4th Law of Platform Architecture - compute work becomes exponentially cheaper and faster as it approaches the edge.
At last something more technical! If you're building a platform, and you're not planning on comprehensive global coverage, then I would question your commitment to your idea on a web where ubiquitousness has never been cheaper to claim. So let's assume that you are doing this globally. Without getting into a discourse on distributed systems, you're going to want to deliver straightforward and performant access to every consumer regardless of where they're based. That is a distributed system problem, and so your platform should run on a system with a diameter greater than 1, and you should try to service requests as close to the edge (and as high up in your stack) as you can. There are plenty of mature grid and edge computing infrastructures out there to provide the scaffolding for this. What does it mean for your partners? They're using a platform with better durability and lower latency than alternatives that they might choose, which translates into better SLAs and better service which also happens to be cheaper to deliver.
5th Law of Platform Architecture - as services become more atomic the addressable market segments become more broad.
My 3rd law deals with entrypoints, and this is nearly the same thing. Lower layer abstractions allow platform consumption without constraining the use cases, but another critical property of those granular services is their atomicity. Your low level granular services must perform generic, stateless (independent) operations, all be individually consumable, and each should be of business value individually. When I say individually consumable I think I really mean individually usable. If one has to consume a handful of other services to be able to make sense of the data returned from a single service, then it clearly isn't too useful in it's own right. Perhaps it needs slightly more data or metadata around it or maybe it is just noise in your stack - keeping the catalogue manageable is actually a harder problem than it may seem. When your lower layer abstractions are individually useful you find that more kinds of businesses can make use of them. To round this out with an example; exposing our geography data distinctly (i.e. outside of a composite which applies it to a booking flow) enables us to power navigation and mapping apps, instead of just travel apps.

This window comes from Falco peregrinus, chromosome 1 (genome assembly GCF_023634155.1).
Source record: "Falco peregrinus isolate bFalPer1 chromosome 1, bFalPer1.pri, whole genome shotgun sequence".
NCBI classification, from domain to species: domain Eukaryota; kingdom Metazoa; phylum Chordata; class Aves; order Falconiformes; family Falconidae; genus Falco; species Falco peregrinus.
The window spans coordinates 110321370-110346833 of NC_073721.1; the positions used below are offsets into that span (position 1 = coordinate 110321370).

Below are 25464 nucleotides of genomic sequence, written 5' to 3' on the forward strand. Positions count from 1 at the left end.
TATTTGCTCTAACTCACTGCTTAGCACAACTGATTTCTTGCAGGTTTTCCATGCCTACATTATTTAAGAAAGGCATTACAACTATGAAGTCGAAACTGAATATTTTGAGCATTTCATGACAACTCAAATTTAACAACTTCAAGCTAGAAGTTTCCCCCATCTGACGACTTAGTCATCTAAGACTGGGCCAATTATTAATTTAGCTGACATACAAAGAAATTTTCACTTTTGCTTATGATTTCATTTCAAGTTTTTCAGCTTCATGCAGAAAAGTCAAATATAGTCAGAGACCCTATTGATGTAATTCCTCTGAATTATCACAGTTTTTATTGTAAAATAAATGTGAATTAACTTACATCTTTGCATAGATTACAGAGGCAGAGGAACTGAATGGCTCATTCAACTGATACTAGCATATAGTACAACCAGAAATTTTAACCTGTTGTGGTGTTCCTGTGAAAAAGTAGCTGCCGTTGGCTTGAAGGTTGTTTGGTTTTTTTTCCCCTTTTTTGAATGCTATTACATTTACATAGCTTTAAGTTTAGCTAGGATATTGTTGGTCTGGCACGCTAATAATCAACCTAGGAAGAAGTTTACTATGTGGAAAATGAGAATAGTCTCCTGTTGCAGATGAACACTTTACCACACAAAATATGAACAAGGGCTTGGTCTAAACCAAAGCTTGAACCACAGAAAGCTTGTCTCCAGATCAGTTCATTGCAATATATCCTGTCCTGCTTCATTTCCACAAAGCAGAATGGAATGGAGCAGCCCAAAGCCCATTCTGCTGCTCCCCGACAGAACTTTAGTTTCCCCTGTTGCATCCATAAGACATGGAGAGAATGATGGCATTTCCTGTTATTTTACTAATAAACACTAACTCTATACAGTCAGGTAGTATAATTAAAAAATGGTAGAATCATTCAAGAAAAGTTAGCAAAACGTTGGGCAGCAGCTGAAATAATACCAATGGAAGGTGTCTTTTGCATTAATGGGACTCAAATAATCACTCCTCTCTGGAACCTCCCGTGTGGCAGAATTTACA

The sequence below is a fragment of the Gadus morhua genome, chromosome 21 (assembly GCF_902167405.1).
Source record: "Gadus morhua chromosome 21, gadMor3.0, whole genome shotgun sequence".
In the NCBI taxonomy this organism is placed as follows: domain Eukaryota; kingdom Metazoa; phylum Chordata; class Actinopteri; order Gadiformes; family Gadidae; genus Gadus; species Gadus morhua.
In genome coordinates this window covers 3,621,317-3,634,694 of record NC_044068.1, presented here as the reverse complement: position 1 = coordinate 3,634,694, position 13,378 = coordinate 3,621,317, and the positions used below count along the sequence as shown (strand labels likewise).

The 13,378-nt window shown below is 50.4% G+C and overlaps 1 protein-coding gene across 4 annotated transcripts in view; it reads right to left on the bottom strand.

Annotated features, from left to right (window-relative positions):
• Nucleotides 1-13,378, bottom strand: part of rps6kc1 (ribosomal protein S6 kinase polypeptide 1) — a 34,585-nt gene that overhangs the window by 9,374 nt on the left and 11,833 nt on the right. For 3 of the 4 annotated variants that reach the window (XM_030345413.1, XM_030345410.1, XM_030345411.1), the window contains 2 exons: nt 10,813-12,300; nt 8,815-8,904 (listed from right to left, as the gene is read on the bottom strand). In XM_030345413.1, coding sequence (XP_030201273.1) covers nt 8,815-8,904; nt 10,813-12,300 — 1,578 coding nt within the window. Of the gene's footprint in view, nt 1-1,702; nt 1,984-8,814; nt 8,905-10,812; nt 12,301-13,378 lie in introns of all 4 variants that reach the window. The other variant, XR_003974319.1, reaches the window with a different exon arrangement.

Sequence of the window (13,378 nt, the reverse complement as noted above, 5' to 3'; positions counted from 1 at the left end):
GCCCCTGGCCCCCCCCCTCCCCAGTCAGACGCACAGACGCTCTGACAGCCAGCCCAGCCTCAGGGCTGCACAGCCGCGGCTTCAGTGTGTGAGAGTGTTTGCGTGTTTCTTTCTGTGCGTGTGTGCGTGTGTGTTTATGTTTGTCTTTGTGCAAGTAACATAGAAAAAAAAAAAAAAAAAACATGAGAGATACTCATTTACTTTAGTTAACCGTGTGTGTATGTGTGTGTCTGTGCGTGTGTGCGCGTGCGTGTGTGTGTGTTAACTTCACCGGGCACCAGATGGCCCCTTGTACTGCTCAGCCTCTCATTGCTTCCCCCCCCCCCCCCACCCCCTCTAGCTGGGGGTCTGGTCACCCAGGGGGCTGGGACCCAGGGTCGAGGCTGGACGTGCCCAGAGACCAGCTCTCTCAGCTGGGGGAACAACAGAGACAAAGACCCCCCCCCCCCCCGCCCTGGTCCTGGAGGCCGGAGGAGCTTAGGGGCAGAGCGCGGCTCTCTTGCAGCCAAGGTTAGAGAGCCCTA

These are guidelines for architecting a platform to maximise its utility to developers and its commercial success as a set of business building blocks for a range markets. But what about the shape of the system(s) behind each service? That dimension of architecture - how you manifest each of your APIs - is just as important.
We all have our favourite ways of doing things, and pushing one pattern over another without an understanding of the business problem and environment is just bad science, so the best I can do here is suggest establishing some engineering principles to give engineers a decision making framework within which they can own the problem and still consistently meet the higher standards expected from platforms. Scalability, Maintainability, Quality, Security, Availability, and User Experience have always worked for me.
Whatever you do keep in mind that if you operate a platform, then you're partly responsible for the availability and integrity and brand and revenue of n number of businesses (i.e. the partners building their apps on your stuff) so you have an even greater responsibility for quality than you do when your building your own customer-facing apps. I'm a pretty casual guy about most things, but that's a responsibility I take very seriously indeed...